Thanks to a massive injection of state-funded liquidity into global markets, many companies have not had to deal as much as usual with late payments and insolvencies recently. But this situation will not last. With governments expected to begin phasing out state support this year, the challenge now facing CEOs and CFOs is how to spot high-risk customers and suppliers to protect their company against insolvencies. Identifying insolvency risks in a supply chain is critical, but what exactly do high-risk, Covid-sensitive customer and supplier companies look like and are they easy to spot?

How to spot signs of business insolvency risk and financial distress

When it comes to hunting for financial distress and insolvency warning signs among customers, you should ask the following questions about the companies you do business with. These points form a sliding scale which increases in severity. Generally speaking, the more questions answered with ‘yes’, the greater a company’s risk level.

  • Is your customer taking longer to settle invoices?
  • Have they asked to renegotiate contracts?
  • Is there a trend toward late deliveries… or even disputes?
  • Are funders refusing to support your customer during renewal facilities?
  • Have they attempted to switch to alternative funding sources?
  • Are their stocks performing badly? Are they being shorted?
  • Have the credit default swaps (CDS) prices increased? • Has your customer recently lost a major client/supplier?
  • Are they attracting negative press coverage?
  • Have any C-suite members resigned unexpectedly?
  • Is your customer unable to pay employee salaries/social charges?
  • Have they appointed restructuring advisors? 

Why you should focus on predictive protection against business insolvency risk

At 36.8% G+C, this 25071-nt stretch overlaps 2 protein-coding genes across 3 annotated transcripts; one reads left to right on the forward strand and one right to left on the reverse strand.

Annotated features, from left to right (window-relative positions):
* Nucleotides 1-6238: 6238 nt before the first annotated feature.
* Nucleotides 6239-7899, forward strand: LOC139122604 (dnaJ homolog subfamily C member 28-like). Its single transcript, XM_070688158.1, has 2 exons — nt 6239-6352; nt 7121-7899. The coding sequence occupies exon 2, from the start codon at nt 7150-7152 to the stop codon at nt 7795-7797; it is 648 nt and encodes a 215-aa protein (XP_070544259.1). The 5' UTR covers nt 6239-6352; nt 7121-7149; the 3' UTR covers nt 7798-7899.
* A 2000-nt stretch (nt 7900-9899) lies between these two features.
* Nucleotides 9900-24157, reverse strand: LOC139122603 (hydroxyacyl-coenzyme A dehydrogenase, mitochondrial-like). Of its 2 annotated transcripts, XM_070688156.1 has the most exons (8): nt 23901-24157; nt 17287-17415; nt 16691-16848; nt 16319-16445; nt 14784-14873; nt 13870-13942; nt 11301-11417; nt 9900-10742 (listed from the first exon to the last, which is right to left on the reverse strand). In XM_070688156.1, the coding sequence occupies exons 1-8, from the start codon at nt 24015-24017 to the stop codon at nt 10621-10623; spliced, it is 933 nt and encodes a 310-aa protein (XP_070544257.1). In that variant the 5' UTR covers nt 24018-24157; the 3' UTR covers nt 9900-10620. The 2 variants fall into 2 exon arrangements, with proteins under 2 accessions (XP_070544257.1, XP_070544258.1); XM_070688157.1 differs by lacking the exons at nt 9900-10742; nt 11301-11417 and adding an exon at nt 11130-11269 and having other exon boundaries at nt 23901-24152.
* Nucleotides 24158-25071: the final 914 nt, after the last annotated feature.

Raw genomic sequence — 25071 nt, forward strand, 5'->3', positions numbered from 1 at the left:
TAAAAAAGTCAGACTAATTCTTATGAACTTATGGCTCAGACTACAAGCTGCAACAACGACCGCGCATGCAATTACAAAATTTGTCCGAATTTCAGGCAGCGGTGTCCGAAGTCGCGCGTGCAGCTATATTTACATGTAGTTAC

In the current economic environment visibility and awareness of risk is paramount. The situation is complex, so you need to have 360-degree visibility of what is happening around you and your partners. This means keeping a close eye on all of the factors that could lead to business insolvency and incorporating them into your trade relationship-management strategy. Achieving such a granular level of insight is not easy, especially for embattled SMEs who may find their resources stretched to the limit during tough economic times.

If you have trade credit insurance, remain in close contact with your insurer. More than information providers, they have skin in the game, so it is in their interests to give you the right levels of understanding to effectively manage the risk within your supply chains and recover potential bad debts. If you do not have trade credit insurance, we highly recommend you get coverage right away.

It would be a simplification to think a trade credit insurance begins and ends with premiums and pay-outs. The industry focus is increasingly on predictive prevention. In other words, an effective trade credit insurer will do everything within their power to identify high-risk trading partners and break the chain of potential insolvencies before it can start. When companies are faced with a chain reaction of insolvencies throughout global supply chains, data of this granularity will continue to provide the confidence to trade, and be paid, no matter what.

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